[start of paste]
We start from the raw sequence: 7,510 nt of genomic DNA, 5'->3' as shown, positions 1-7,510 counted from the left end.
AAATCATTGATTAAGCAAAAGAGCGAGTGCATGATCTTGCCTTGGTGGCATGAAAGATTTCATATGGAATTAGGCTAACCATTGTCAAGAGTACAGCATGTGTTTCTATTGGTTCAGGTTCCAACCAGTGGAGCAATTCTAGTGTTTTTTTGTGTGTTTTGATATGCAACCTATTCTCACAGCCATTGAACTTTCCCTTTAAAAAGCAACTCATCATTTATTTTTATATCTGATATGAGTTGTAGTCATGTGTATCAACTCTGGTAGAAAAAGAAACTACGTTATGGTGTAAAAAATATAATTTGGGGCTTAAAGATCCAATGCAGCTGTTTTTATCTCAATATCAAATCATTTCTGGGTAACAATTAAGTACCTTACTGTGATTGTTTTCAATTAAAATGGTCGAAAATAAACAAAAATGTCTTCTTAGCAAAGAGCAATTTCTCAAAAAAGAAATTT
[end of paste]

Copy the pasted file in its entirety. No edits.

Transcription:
We start from the raw sequence: 7,510 nt of genomic DNA, 5'->3' as shown, positions 1-7,510 counted from the left end.
AAATCATTGATTAAGCAAAAGAGCGAGTGCATGATCTTGCCTTGGTGGCATGAAAGATTTCATATGGAATTAGGCTAACCATTGTCAAGAGTACAGCATGTGTTTCTATTGGTTCAGGTTCCAACCAGTGGAGCAATTCTAGTGTTTTTTTGTGTGTTTTGATATGCAACCTATTCTCACAGCCATTGAACTTTCCCTTTAAAAAGCAACTCATCATTTATTTTTATATCTGATATGAGTTGTAGTCATGTGTATCAACTCTGGTAGAAAAAGAAACTACGTTATGGTGTAAAAAATATAATTTGGGGCTTAAAGATCCAATGCAGCTGTTTTTATCTCAATATCAAATCATTTCTGGGTAACAATTAAGTACCTTACTGTGATTGTTTTCAATTAAAATGGTCGAAAATAAACAAAAATGTCTTCTTAGCAAAGAGCAATTTCTCAAAAAAGAAATTT